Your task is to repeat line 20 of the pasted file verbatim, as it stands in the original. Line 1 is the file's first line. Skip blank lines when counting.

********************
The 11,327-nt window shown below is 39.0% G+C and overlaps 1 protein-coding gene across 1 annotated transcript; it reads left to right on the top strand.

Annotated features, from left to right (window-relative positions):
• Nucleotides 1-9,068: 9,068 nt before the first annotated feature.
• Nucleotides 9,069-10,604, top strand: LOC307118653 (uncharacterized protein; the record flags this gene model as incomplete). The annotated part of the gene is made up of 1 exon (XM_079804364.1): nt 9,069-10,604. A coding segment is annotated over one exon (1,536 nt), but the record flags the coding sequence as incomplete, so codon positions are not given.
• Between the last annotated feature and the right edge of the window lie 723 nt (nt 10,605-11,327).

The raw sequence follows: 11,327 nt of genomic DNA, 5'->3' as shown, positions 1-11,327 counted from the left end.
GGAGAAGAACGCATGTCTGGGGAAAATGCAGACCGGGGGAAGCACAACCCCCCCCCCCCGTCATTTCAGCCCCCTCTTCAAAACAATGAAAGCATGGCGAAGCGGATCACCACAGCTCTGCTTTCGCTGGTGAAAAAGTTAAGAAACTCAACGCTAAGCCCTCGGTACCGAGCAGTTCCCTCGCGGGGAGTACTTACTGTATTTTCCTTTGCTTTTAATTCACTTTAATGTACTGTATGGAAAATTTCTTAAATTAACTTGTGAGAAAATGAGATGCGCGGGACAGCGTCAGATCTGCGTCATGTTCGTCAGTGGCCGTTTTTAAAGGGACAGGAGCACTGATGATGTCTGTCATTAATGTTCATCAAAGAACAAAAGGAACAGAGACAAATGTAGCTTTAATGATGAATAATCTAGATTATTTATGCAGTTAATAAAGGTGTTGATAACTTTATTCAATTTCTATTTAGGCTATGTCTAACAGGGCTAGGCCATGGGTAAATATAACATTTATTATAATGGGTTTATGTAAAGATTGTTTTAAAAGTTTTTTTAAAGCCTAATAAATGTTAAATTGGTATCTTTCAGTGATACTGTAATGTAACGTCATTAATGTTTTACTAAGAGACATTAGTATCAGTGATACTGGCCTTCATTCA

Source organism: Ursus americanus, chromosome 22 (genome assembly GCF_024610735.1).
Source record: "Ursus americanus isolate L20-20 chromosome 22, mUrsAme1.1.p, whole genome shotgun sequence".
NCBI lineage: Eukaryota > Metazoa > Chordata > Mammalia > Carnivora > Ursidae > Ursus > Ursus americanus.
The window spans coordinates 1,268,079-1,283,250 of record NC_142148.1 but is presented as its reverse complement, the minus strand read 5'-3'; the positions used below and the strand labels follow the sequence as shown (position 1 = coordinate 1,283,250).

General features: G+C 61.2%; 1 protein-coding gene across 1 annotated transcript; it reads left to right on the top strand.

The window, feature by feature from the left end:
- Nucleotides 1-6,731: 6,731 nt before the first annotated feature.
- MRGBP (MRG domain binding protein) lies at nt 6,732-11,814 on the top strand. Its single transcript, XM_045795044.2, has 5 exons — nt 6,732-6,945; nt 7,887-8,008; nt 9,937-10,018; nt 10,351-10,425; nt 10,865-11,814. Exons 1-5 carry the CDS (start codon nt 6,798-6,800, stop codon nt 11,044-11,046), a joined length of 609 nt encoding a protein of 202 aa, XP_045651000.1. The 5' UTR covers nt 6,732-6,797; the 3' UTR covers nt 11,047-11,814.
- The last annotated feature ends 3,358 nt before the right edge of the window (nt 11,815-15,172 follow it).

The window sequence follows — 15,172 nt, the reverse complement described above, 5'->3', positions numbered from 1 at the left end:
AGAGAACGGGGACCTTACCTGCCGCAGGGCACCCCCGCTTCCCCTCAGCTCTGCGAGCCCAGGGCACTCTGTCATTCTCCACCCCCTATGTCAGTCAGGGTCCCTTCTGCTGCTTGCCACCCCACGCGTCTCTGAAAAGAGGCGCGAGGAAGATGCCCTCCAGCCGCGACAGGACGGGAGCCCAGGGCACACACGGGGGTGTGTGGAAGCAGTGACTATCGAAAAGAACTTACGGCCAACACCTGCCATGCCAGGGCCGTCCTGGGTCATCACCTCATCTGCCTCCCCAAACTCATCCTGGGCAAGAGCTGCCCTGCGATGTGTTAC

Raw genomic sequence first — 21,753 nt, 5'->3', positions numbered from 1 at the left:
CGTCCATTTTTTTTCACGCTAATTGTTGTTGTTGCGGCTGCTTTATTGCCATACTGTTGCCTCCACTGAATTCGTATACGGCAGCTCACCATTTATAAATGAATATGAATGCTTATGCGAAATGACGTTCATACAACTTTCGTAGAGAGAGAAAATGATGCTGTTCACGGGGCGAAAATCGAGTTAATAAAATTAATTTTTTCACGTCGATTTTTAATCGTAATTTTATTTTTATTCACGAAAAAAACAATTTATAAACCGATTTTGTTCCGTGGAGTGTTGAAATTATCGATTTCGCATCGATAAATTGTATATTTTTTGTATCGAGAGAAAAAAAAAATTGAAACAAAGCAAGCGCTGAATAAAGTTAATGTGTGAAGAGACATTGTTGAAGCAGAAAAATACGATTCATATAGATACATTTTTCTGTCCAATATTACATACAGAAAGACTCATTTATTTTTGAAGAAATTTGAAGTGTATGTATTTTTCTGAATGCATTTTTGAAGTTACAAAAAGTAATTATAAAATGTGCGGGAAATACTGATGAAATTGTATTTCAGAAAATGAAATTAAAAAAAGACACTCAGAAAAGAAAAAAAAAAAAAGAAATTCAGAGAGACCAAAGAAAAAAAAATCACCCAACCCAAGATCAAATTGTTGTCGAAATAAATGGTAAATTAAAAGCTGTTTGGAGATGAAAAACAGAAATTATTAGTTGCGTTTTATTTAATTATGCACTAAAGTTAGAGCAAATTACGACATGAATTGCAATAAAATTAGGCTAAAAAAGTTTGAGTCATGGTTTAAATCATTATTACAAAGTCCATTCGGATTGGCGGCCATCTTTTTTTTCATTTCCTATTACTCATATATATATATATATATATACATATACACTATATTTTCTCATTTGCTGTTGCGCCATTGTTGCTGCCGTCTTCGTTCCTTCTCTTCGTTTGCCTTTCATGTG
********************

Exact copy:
CGTCCATTTTTTTTCACGCTAATTGTTGTTGTTGCGGCTGCTTTATTGCCATACTGTTGCCTCCACTGAATTCGTATACGGCAGCTCACCATTTATAAATGAATATGAATGCTTATGCGAAATGACGTTCATACAACTTTCGTAGAGAGAGAAAATGATGCTGTTCACGGGGCGAAAATCGAGTTAATAAAATTAATTTTTTCACGTCGATTTTTAATCGTAATTTTATTTTTATTCACGAAAAAAACAATTTATAAACCGATTTTGTTCCGTGGAGTGTTGAAATTATCGATTTCGCATCGATAAATTGTATATTTTTTGTATCGAGAGAAAAAAAAAATTGAAACAAAGCAAGCGCTGAATAAAGTTAATGTGTGAAGAGACATTGTTGAAGCAGAAAAATACGATTCATATAGATACATTTTTCTGTCCAATATTACATACAGAAAGACTCATTTATTTTTGAAGAAATTTGAAGTGTATGTATTTTTCTGAATGCATTTTTGAAGTTACAAAAAGTAATTATAAAATGTGCGGGAAATACTGATGAAATTGTATTTCAGAAAATGAAATTAAAAAAAGACACTCAGAAAAGAAAAAAAAAAAAAGAAATTCAGAGAGACCAAAGAAAAAAAAATCACCCAACCCAAGATCAAATTGTTGTCGAAATAAATGGTAAATTAAAAGCTGTTTGGAGATGAAAAACAGAAATTATTAGTTGCGTTTTATTTAATTATGCACTAAAGTTAGAGCAAATTACGACATGAATTGCAATAAAATTAGGCTAAAAAAGTTTGAGTCATGGTTTAAATCATTATTACAAAGTCCATTCGGATTGGCGGCCATCTTTTTTTTCATTTCCTATTACTCATATATATATATATATATATACATATACACTATATTTTCTCATTTGCTGTTGCGCCATTGTTGCTGCCGTCTTCGTTCCTTCTCTTCGTTTGCCTTTCATGTG